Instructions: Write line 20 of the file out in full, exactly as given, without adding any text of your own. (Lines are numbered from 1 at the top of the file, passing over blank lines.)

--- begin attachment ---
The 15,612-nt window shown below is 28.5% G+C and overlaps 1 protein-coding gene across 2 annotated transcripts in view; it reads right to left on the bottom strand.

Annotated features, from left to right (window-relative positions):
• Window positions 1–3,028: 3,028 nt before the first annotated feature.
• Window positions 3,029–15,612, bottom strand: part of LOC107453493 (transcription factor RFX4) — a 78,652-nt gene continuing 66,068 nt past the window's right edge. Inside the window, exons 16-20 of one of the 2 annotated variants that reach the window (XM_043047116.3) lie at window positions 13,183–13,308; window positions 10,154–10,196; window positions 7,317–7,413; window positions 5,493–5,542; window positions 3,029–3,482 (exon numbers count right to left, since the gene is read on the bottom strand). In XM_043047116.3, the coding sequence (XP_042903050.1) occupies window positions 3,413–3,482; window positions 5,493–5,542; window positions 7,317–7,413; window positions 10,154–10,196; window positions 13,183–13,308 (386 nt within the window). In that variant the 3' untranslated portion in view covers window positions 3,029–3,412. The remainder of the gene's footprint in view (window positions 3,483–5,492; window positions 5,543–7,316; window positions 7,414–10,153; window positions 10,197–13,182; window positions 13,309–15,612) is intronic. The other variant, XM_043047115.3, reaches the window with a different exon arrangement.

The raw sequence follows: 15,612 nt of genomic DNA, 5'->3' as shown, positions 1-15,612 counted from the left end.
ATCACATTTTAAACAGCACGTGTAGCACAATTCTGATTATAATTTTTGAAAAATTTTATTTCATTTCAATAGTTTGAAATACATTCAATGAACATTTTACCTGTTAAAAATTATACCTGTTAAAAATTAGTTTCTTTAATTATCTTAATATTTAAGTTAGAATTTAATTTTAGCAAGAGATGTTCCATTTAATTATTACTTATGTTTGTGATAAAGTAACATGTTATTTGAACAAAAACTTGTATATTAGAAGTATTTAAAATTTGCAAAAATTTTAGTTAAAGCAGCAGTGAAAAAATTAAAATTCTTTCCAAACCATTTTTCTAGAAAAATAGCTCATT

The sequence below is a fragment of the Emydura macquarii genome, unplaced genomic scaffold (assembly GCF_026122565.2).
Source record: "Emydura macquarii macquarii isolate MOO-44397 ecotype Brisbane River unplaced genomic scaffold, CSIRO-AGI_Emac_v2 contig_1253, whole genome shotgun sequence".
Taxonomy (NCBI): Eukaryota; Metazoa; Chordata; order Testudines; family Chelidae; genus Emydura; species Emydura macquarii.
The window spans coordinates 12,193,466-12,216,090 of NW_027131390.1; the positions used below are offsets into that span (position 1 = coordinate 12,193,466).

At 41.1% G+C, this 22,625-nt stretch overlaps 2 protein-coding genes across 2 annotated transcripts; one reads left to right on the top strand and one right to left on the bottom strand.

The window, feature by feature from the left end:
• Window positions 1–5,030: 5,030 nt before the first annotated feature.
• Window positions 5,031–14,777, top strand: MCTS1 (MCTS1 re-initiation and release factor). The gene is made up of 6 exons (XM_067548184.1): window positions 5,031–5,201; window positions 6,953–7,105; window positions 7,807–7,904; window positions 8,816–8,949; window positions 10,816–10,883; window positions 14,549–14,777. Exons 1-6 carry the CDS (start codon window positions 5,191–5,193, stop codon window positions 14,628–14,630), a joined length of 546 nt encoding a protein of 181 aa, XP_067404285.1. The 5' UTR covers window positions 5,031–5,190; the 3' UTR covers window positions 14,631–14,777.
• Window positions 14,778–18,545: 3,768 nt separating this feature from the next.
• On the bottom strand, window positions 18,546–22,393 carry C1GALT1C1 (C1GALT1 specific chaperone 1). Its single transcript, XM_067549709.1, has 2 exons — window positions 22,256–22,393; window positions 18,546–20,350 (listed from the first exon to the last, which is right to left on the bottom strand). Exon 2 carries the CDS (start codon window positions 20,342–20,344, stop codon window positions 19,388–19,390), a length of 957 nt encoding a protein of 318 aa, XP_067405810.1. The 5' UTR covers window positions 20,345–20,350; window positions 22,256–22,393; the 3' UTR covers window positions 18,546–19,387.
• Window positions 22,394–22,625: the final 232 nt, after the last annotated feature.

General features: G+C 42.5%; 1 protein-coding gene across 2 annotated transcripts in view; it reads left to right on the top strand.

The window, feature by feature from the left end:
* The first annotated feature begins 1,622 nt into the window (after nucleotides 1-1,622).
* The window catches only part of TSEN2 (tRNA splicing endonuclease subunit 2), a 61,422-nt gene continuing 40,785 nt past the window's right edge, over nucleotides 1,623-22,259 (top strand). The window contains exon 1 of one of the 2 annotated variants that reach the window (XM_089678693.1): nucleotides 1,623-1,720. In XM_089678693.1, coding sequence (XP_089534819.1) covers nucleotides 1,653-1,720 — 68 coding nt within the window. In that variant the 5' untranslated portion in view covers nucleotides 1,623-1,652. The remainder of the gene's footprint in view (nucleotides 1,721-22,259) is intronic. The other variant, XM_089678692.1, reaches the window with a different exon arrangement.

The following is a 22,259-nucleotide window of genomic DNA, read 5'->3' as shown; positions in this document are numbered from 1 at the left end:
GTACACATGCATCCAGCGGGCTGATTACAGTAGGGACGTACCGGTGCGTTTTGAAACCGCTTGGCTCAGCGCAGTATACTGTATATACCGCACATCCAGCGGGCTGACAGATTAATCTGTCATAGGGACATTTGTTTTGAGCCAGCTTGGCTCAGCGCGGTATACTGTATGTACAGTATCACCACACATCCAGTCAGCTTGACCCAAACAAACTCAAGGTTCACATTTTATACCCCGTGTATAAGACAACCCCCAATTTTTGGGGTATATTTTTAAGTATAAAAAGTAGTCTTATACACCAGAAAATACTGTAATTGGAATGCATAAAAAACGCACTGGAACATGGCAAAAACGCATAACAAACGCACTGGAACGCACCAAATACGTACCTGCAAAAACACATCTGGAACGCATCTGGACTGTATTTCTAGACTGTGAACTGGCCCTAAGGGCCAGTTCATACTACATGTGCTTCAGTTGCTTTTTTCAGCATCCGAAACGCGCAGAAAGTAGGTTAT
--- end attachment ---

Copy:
* The first annotated feature begins 1,622 nt into the window (after nucleotides 1-1,622).